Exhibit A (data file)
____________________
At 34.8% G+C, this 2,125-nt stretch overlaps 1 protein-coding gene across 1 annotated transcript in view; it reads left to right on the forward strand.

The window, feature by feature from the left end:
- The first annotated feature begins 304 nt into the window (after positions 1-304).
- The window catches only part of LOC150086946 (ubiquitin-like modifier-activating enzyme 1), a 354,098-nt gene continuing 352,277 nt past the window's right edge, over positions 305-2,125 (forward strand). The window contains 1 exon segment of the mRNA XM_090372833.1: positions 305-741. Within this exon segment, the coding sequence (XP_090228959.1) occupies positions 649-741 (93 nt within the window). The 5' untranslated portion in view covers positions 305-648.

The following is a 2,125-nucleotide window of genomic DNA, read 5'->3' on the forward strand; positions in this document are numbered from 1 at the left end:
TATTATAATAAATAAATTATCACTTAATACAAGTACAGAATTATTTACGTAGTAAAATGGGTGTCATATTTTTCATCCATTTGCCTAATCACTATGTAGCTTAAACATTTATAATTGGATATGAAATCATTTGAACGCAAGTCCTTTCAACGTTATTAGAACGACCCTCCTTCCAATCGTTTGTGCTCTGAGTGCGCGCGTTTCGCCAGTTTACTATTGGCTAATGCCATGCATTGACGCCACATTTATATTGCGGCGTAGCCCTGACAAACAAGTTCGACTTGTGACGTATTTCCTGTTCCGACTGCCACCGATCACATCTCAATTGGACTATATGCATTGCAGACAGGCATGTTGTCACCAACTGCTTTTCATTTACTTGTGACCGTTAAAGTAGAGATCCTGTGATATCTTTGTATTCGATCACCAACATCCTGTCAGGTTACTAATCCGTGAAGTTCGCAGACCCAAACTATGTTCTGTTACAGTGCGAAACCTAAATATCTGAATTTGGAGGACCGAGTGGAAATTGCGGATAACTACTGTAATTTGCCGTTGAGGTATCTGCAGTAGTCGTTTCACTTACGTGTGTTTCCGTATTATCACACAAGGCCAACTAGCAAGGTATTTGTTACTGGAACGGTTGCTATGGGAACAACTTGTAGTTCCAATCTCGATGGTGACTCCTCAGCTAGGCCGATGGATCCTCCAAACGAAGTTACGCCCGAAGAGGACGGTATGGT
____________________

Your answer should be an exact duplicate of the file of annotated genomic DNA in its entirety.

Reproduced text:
At 34.8% G+C, this 2,125-nt stretch overlaps 1 protein-coding gene across 1 annotated transcript in view; it reads left to right on the forward strand.

The window, feature by feature from the left end:
- The first annotated feature begins 304 nt into the window (after positions 1-304).
- The window catches only part of LOC150086946 (ubiquitin-like modifier-activating enzyme 1), a 354,098-nt gene continuing 352,277 nt past the window's right edge, over positions 305-2,125 (forward strand). The window contains 1 exon segment of the mRNA XM_090372833.1: positions 305-741. Within this exon segment, the coding sequence (XP_090228959.1) occupies positions 649-741 (93 nt within the window). The 5' untranslated portion in view covers positions 305-648.

The following is a 2,125-nucleotide window of genomic DNA, read 5'->3' on the forward strand; positions in this document are numbered from 1 at the left end:
TATTATAATAAATAAATTATCACTTAATACAAGTACAGAATTATTTACGTAGTAAAATGGGTGTCATATTTTTCATCCATTTGCCTAATCACTATGTAGCTTAAACATTTATAATTGGATATGAAATCATTTGAACGCAAGTCCTTTCAACGTTATTAGAACGACCCTCCTTCCAATCGTTTGTGCTCTGAGTGCGCGCGTTTCGCCAGTTTACTATTGGCTAATGCCATGCATTGACGCCACATTTATATTGCGGCGTAGCCCTGACAAACAAGTTCGACTTGTGACGTATTTCCTGTTCCGACTGCCACCGATCACATCTCAATTGGACTATATGCATTGCAGACAGGCATGTTGTCACCAACTGCTTTTCATTTACTTGTGACCGTTAAAGTAGAGATCCTGTGATATCTTTGTATTCGATCACCAACATCCTGTCAGGTTACTAATCCGTGAAGTTCGCAGACCCAAACTATGTTCTGTTACAGTGCGAAACCTAAATATCTGAATTTGGAGGACCGAGTGGAAATTGCGGATAACTACTGTAATTTGCCGTTGAGGTATCTGCAGTAGTCGTTTCACTTACGTGTGTTTCCGTATTATCACACAAGGCCAACTAGCAAGGTATTTGTTACTGGAACGGTTGCTATGGGAACAACTTGTAGTTCCAATCTCGATGGTGACTCCTCAGCTAGGCCGATGGATCCTCCAAACGAAGTTACGCCCGAAGAGGACGGTATGGT